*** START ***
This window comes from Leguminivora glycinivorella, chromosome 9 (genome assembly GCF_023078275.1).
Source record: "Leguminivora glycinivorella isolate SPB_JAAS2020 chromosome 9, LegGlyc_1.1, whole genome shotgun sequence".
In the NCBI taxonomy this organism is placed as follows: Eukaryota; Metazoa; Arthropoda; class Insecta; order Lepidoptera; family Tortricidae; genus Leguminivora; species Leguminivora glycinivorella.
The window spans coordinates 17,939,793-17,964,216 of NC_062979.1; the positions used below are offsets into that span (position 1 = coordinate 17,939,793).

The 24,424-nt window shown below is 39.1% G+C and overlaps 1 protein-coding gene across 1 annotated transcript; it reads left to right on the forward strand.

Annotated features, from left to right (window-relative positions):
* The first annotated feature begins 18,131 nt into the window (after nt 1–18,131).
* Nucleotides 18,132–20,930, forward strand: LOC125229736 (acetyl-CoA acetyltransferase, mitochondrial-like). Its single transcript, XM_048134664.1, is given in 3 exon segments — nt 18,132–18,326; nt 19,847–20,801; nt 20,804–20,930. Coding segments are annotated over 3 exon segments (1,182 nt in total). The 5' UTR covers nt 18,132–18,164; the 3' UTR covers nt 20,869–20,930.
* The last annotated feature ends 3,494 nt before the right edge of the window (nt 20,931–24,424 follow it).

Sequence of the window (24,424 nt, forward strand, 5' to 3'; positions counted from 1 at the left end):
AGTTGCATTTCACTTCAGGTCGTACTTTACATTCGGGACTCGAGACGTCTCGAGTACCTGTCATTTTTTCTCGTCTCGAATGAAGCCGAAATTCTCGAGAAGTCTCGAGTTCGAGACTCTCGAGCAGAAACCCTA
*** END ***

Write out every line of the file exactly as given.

This window comes from Leguminivora glycinivorella, chromosome 9 (genome assembly GCF_023078275.1).
Source record: "Leguminivora glycinivorella isolate SPB_JAAS2020 chromosome 9, LegGlyc_1.1, whole genome shotgun sequence".
In the NCBI taxonomy this organism is placed as follows: Eukaryota; Metazoa; Arthropoda; class Insecta; order Lepidoptera; family Tortricidae; genus Leguminivora; species Leguminivora glycinivorella.
The window spans coordinates 17,939,793-17,964,216 of NC_062979.1; the positions used below are offsets into that span (position 1 = coordinate 17,939,793).

The 24,424-nt window shown below is 39.1% G+C and overlaps 1 protein-coding gene across 1 annotated transcript; it reads left to right on the forward strand.

Annotated features, from left to right (window-relative positions):
* The first annotated feature begins 18,131 nt into the window (after nt 1–18,131).
* Nucleotides 18,132–20,930, forward strand: LOC125229736 (acetyl-CoA acetyltransferase, mitochondrial-like). Its single transcript, XM_048134664.1, is given in 3 exon segments — nt 18,132–18,326; nt 19,847–20,801; nt 20,804–20,930. Coding segments are annotated over 3 exon segments (1,182 nt in total). The 5' UTR covers nt 18,132–18,164; the 3' UTR covers nt 20,869–20,930.
* The last annotated feature ends 3,494 nt before the right edge of the window (nt 20,931–24,424 follow it).

Sequence of the window (24,424 nt, forward strand, 5' to 3'; positions counted from 1 at the left end):
AGTTGCATTTCACTTCAGGTCGTACTTTACATTCGGGACTCGAGACGTCTCGAGTACCTGTCATTTTTTCTCGTCTCGAATGAAGCCGAAATTCTCGAGAAGTCTCGAGTTCGAGACTCTCGAGCAGAAACCCTA